Avon Delpit, a doughy, bespectacled 12-year-old boy with a stutter, sits about 30 feet away on a step. He didn't see it, but he heard it, along with his mom and six-year-old retarded brother who has seizures, and who hasn't been able to get any medical assistance in the six days they've been here. "What happened was," Avon says, "is I was asleep, and all of the sudden, I saw this man dead. See, I have anxiety, so I was going all crazy and I was crying. And my mother had to calm me down. What happens is," Avon continues, hiccuping out his words, "thoughts run through my mind. I get crazy. I need to play a video game to calm myself down. But I lost my video games. I can't play anymore. That's why I'm so crazy. I'm hearing these gunshots, and I'm like, 'God, what am I gonna do?' It's just too hard for me to handle."

And that's not even the worst of it. A block away, I meet Patricia Watts, a postal employee, standing in the back of a line for escape buses, a line she's stood in futilely for three successive days. The buses never came. Watts tells me that there are dead babies, and that they are being kept in the freezer in the kitchen of the convention center. I dash to the side service entrance to confirm this and am forbidden from entering by an Arkansas National Guardsman. "Sorry sir," he says. "We can't let you in." I tell him why I've come, and though he hasn't seen them personally, he tells me it's his understanding that the story's true. "But I can't let you enter in case something happens to you." God forbid a reporter should slip and fall on his way to checking out dead babies in the freezer.

This time, I have no words. So I'm forced to lean on those of Walker Percy, a good Louisiana boy who, contemplating race in Love in the Ruins, wrote: "Even now, late as it is, nobody can really believe that it didn't work after all. The U.S.A didn't work! Is it even possible that from the beginning it never did work? that the thing always had a flaw in it, a place where it would shear, and that all this time we were not really different from Ecuador and Bosnia-Herzegovina, just richer."

That evening, my MSNBC companions set up on Canal Street to broadcast live. But I am skunked from what I've seen and heard. For respite, I take a walk through the ghostly French Quarter. Aside from the floodwaters, which encroach from the north as far as Dauphine Street, it is largely intact because of its higher elevation, praise Jesus. I find a rest stop at the Blues Club on Bourbon Street, across from Galatoire's. Three employees are guarding it: an old retired-Navy salt named George Miller, a Richard Pryor lookalike named Ted Mack, and Vaughn Couk, a cowboy with a cigarette-smoking skull tattooed on his forearm (who also runs the Hog Bar, owned by the same people, a few blocks away, a 24-hour establishment that lives by the motto "The place to go when nobody else wants you"). Vaughn so resembles Richard Petty that he once ran into the NASCAR great at the FireCracker 400. Sizing up Vaughn, Petty took off his STP sunglasses and said, "Hello, little brother."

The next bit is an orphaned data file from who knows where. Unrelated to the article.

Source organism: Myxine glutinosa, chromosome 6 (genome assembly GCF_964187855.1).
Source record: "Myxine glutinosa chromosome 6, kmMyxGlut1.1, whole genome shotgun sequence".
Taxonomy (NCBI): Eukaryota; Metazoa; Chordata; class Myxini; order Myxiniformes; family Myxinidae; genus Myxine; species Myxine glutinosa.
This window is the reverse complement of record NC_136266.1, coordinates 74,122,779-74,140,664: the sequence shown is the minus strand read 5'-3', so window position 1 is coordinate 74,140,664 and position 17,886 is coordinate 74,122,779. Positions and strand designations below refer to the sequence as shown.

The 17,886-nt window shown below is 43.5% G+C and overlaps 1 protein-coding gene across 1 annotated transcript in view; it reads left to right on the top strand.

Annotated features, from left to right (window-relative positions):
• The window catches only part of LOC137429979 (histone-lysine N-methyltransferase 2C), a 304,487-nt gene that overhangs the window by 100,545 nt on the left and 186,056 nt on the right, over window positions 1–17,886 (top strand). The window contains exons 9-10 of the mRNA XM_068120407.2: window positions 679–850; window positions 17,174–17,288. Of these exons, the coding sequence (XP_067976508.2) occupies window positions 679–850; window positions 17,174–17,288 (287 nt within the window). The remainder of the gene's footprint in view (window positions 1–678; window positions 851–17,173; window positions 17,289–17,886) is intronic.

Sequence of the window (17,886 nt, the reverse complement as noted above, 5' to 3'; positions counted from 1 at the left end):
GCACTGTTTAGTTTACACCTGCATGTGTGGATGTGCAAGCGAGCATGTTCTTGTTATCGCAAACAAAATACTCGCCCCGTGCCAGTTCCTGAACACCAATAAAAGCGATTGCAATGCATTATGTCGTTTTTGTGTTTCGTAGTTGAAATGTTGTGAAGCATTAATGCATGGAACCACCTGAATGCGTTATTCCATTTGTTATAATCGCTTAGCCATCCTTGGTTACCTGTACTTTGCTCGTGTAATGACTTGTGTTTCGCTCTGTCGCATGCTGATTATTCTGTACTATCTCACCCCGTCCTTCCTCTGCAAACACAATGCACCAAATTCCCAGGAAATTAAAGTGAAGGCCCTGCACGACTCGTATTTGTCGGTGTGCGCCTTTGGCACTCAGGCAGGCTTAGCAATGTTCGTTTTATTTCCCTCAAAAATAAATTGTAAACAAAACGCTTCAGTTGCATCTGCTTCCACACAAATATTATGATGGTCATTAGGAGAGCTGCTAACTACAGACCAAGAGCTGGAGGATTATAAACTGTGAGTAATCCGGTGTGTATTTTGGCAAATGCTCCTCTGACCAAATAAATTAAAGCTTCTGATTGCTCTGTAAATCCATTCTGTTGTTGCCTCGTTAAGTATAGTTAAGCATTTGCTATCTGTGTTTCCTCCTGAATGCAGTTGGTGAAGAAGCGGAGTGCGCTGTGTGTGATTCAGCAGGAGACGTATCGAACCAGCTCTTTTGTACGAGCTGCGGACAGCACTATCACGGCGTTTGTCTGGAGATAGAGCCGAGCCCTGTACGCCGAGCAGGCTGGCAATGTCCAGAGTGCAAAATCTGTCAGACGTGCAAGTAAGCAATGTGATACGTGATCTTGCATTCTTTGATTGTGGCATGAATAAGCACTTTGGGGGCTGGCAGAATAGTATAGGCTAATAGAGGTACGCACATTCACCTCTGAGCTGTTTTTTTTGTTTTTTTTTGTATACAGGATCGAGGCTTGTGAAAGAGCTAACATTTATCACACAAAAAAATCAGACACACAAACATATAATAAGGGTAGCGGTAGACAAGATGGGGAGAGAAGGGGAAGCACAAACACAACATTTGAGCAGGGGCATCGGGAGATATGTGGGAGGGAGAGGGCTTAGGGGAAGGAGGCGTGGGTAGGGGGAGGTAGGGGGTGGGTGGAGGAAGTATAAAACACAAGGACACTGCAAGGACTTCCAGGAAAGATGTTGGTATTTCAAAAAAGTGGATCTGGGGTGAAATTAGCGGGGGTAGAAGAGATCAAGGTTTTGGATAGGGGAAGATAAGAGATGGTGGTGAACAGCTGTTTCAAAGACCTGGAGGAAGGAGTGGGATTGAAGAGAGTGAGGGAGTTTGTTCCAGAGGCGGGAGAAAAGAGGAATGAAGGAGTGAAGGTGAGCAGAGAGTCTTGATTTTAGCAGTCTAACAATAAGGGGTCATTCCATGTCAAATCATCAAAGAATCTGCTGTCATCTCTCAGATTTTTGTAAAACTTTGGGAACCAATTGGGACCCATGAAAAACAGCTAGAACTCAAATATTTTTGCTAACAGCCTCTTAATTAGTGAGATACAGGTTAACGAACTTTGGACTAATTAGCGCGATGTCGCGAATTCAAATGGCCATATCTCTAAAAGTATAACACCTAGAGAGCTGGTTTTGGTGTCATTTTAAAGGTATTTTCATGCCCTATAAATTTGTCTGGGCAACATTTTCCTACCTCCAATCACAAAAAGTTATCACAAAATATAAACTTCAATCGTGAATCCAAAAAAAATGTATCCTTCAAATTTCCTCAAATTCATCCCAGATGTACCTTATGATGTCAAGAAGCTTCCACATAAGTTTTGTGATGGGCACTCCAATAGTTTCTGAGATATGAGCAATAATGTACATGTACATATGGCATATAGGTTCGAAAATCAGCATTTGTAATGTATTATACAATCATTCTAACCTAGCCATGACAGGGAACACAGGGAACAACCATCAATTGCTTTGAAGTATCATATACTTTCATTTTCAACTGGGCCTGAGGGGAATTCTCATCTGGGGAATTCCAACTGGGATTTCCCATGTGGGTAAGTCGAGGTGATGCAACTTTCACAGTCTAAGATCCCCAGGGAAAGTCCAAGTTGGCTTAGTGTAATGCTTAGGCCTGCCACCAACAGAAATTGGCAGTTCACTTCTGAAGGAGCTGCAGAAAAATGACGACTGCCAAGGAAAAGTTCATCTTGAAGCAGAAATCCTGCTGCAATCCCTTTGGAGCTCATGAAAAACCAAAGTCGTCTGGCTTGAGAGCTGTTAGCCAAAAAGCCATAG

Sitting outside the dark club, they tell me to join them, and Vaughn fetches me two bottles. "That one's for now," he says of the Budweiser. "That one's for later," he says of the water. They give me what I've come to expect from the Quarter--a few pops and good conversation. Though they're suffering damaged houses and lost wages, they shrug the shrugs of men who don't seem to have fallen that far, perhaps because they didn't have that far to fall. Some of them have known greater pain. George, a recent widower, has prostate cancer. And Ted's wife was killed 12 years ago in a car accident, leaving him with two young children.

They're not worried for the most part, though Vaughn likes to point out that since the storm, his pal Ted's afro is flecked with extra gray. That may be true, says Ted, though that doesn't keep him from breaking out the religious material: "'On Christ the solid rock I stand, all other ground is sinking sand.' 'Yea, though He slay me, yet will I serve Him.' He is my everything. I pretend everything else." For hours, we talk about the good and bad things we've seen in their city, and they restore my faith. "We have strong souls," says Vaughn. "We can take pain. We can take loss of everything. If it wasn't for people like us, there's a lot of weak-minded, weak-souled people out there who would blow their brains out. I'd like to think we at the Blues Club help people smile, help them out, make them understand that it's not that bad."

The sun flickers out on us, and as darkness takes over the Quarter, Vaughn insists, "You're not walking out of here alone." I wave him off, telling him he's being ridiculous. But he won't hear it. "They know me around here, we'll be all right." As I stand up, I announce to no one in particular, "The three Wise Men of Bourbon Street."

"We ain't the wise men," Vaughn says. "We're just the only ones left."

Matt Labash is a senior writer at The Weekly Standard.